2:00 pm Procession only – Starts at St. Leonard Church, Hanover & Prince Streets
    (Hanover & Prince Streets)
    5:00pm Blessing of the Children at Saint Leonard Church

    June 26, 2016 – Saint Padre Pio Procession
    2:00 Procession only – Starts at St. Leonard Church, Hanover & Prince Streets

    July 10, 2016 – Madonna delle Grazie Procession
    2:00 pm Procession only – Starts at St. Leonard Church, Hanover & Prince Streets

    July 24, 2016 – St. Joseph Procession – Canceled
    Starts at 467 Hanover St. – Saint Joseph’s Society of Riesi, Sicily
    Facebook page

    August 4, 5, 6 & 7, 2016 – St. Agrippina di Mineo Feast
    Feast opens at 7:00 pm on Thursday; 12pm-11pm Fri., Sat. & Sun. (First weekend in August)
    Hanover & Battery Streets (12:00pm Sunday Procession)

    August 12, 13 & 14, 2016 – Madonna Della Cava Feast
    Feast opens at 7:00 pm on Friday; 12pm-11pm Sat. & Sun.
    Hanover & Battery Streets (1:00pm Sunday Procession)

    August 18, 19, 20 & 21, 2016
    Fisherman’s Feast of the Madonna Del Soccorso di Sciacca
    Thursday, 6pm, Blessing of the Fishing Waters at Christopher Columbus Park
    Feast opens at 6:00 pm on Friday; 12pm-11pm Sat. & Sun.
    Sunday 1:00 pm Grand Procession starts; 8:00 pm Flight of the Angel
    Fleet, Lewis & North Streets

    August 26, 27 & 28, 2016 – Saint Anthony’s Feast
    Endicott, Thacher & N. Margin Streets (Last weekend in August)
    Feast opens at 7:00 pm on Friday; 12pm-11pm Sat. & Sun.
    Sunday: 12:00 pm Grand Procession starts

    August 29, 2016 – St. Lucy’s Feast
    Thacher & Endicott Streets (5:00 pm Monday Procession)

    September 11, 2016 – Santa Rosalia di Palermo
    1:00 pm – Procession only – North Square
    Facebook page

  10. I have no huge issue with the overall tone of the article; it’s the annual article about how the feasts have changed in our ever evolving neighborhood. It’s true. The primary mission of many of these societies and clubs is to organize the annual festival in the saint’s honor. It has become increasingly costly to do this. Festivals are required to obtain insurance, police and fire detail, permitting and licensure, cleaning and electrical services, all of which can add up in the tens of thousands of dollars before even a band plays a note or a piece of confetti falls. Because of changes to the neighborhood, rising costs and government regulations, the festival organizers have come to rely on support from local businesses and corporate sponsors to pay the bills.

    For those who are still involved and for those who attend each year, the foundation of the festivals remains the same: family, friends, faith and community. You see it when walking in a saint’s procession. The joy on people’s faces when the saint comes to their door, the deep faith when one visits the saint’s chapel to honor a past loved one or when a baby is lifted to kiss the their family’s patron saint for the first time. The ladies may not carry candles anymore, but you may find their children, grandchildren and even great children marching in a procession. In times of joy and sorrow, changes and all, the feasts remain an important part of the lives of many North Enders and their families.

    The secondary mission of our societies is to support our neighborhood. Many of us donate thousands of dollars to our local churches, schools, senior groups, little league, drug prevention programs and music programs, as well as charities such as the American Cancer Society, Autism Speaks and veterans organizations and orphaned children.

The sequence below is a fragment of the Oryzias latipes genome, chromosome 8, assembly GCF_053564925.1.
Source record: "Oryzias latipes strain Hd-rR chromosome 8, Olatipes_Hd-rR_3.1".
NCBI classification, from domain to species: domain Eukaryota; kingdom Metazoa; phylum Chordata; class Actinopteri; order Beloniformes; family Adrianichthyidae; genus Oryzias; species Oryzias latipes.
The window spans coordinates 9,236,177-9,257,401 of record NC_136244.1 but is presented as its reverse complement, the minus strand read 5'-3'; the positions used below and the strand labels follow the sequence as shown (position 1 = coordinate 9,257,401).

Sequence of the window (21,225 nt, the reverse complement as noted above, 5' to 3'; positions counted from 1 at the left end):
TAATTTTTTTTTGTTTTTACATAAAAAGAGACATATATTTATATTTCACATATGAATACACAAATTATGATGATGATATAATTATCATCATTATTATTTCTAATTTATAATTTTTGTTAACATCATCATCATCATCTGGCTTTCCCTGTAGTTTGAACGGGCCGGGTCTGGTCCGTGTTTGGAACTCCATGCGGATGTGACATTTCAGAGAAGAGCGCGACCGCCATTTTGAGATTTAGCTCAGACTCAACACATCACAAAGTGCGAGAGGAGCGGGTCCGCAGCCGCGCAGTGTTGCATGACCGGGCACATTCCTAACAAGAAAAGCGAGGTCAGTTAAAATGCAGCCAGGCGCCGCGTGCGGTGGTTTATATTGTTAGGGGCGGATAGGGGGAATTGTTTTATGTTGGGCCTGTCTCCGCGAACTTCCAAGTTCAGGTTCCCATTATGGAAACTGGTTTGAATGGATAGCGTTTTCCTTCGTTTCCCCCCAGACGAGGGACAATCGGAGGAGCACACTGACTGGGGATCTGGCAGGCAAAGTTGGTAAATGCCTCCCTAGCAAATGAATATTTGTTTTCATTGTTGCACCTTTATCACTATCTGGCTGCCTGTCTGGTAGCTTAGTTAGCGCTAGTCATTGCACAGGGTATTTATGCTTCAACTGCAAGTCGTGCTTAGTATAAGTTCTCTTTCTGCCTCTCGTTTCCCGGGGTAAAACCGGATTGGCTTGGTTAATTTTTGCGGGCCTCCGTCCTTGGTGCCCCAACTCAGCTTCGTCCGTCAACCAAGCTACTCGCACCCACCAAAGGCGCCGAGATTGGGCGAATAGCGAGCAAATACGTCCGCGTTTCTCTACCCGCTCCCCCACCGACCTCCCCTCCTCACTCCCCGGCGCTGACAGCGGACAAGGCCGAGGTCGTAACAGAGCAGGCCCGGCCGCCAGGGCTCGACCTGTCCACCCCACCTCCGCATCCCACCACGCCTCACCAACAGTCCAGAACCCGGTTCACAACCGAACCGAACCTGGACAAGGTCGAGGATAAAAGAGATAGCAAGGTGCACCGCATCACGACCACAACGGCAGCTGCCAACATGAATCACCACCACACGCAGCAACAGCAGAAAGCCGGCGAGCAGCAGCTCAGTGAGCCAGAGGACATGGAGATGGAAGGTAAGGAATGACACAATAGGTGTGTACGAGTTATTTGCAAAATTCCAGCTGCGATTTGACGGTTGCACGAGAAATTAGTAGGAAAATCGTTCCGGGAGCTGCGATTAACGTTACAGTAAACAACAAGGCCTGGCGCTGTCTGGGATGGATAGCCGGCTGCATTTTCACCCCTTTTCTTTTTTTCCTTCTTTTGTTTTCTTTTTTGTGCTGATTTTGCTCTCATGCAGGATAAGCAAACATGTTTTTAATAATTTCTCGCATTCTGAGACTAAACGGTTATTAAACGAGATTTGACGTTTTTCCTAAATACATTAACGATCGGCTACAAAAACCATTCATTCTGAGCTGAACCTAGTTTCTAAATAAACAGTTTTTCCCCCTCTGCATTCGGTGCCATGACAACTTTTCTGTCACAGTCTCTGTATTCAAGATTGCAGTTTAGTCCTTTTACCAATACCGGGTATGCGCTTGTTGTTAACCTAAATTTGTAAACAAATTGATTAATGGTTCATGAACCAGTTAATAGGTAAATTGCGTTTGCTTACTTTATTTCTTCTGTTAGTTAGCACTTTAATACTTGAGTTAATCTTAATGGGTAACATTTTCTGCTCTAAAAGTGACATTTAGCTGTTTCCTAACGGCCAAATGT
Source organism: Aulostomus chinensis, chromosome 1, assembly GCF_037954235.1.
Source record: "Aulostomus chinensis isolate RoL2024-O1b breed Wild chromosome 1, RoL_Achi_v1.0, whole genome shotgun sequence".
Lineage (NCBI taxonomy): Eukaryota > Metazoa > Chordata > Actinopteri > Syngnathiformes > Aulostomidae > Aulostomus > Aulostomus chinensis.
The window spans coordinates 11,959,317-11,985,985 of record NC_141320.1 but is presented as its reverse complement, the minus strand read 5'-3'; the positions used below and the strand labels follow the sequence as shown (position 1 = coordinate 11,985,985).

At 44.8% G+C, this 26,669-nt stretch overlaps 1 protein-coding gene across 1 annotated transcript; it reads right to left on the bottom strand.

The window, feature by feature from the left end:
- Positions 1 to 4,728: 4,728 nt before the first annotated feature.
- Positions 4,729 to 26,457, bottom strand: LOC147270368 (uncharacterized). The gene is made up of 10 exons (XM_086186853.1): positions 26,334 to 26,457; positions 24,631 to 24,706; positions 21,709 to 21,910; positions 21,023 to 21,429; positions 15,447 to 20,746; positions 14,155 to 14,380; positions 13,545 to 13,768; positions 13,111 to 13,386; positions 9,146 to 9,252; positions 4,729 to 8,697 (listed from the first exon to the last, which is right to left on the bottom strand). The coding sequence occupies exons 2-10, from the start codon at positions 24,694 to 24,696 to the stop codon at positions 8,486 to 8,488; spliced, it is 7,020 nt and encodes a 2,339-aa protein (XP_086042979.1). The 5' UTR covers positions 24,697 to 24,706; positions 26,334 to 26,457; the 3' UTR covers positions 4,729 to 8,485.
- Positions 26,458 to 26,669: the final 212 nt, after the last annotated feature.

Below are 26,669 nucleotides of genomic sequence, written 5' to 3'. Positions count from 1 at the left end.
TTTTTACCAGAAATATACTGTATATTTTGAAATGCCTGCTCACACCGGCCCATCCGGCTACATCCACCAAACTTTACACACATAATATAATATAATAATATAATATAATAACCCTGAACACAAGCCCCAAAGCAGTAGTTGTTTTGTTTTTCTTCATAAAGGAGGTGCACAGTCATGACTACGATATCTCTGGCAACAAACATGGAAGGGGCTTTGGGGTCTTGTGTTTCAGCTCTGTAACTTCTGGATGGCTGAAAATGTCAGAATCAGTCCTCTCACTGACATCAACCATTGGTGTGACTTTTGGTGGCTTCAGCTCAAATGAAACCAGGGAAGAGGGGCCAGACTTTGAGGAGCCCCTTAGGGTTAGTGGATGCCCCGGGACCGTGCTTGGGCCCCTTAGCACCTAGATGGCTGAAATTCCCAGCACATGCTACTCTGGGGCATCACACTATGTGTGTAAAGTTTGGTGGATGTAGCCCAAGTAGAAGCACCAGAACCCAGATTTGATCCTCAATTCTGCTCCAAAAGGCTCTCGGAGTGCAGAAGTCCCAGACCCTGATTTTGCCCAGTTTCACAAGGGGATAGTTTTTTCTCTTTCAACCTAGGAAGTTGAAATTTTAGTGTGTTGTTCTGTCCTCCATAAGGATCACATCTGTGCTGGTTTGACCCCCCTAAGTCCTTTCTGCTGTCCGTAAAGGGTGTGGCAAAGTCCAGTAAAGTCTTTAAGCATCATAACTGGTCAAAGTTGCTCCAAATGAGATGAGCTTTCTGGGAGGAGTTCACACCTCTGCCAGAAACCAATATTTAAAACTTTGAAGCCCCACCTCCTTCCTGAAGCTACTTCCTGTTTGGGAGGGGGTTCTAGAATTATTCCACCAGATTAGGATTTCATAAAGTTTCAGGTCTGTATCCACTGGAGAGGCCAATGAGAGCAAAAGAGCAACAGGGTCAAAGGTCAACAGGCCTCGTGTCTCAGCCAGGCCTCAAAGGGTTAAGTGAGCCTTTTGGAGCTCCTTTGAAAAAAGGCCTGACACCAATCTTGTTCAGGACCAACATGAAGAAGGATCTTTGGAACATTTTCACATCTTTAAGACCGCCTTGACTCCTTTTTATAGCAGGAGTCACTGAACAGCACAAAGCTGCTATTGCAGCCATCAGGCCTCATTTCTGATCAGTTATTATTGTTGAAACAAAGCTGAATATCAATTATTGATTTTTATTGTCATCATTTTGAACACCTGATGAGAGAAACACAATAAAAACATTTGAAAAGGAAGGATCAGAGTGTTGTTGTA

Just this past Saturday all the feasts got together for a charity bocce tournament, we raised $1000.00 for “Stephen’s Run” benefitting the New England Veteran Shelter in memory of Stephen Perez. The Madonna Della Cava Society has hosted their annual Halloween Parade for nearly 50 years, Saint Anthony’s has sponsored a little league team for just as long, and funds a scholarship for students at St. John School. St. Lucy Society sponsors an annual Easter egg hunt for visually impaired children at the Perkin’s School. Saint Agrippina Society hosts an annual toy drive for North End children and the Fisherman’s Club donates to many charities each year.

    As an organizer of Saint Anthony’s Feast and supporter of all the feats, I write to give our point of view, to explain our collective mission and to show that we are not the equivalent of valet parking companies. As a North End resident, my members and I understand not everyone is going to enjoy the feasts, that they may cause disruption to an already precarious parking situation, block traffic on Sundays, and create noise and other issues. But we are honest and dedicated men and woman who try our best to continue our traditions and do right by our neighborhood.

    I enjoy Nick Dello Russo’s frequent commentary on “Life in the North End” – many of his stories are shared with members of my family. I also feel compelled to address DelloRusso’s assertions in the story about “how much good the feasts do” – I guess that is debatable depending on a person’s point of view. However, I must address the insinuation that there may be something nefarious going on when it comes to finances. Dello Russo is quoted: “They generate a lot of money and [the clubs] do some charitable works………But no one has seen the accounting.” I can assure readers, that as federally recognized 510(c)3 non-profits, the IRS annually reviews our accounting. Intentional or not, the comments seem to question our integrity. That I do not accept.

    I look forward to this year’s Feast season and invite all my neighbors to do the same.

    1. As one can read. Us members of the various societies are very protective of our tradition, values, our faith, our love of God and the Saints and our friendship with each other. Something that is fading away and we are firm in holding. We are a special group, that unite all year long to protect those values. From the first feast of the Madonna Di Anzano in June to the last feast of Saint Rosalie in September. We are all proud, that we hold these traditions to this day, in spite of the changing North End and people’s belief. That is something to be very proud of. It’s a lot of work and sacrifice to hold on these traditions and it’s worth all of it.

  11. Joe, why is the St. Joseph Feast no more? I remember the Feast was moved to October but now it seems the Feast has been eliminated. Very sad.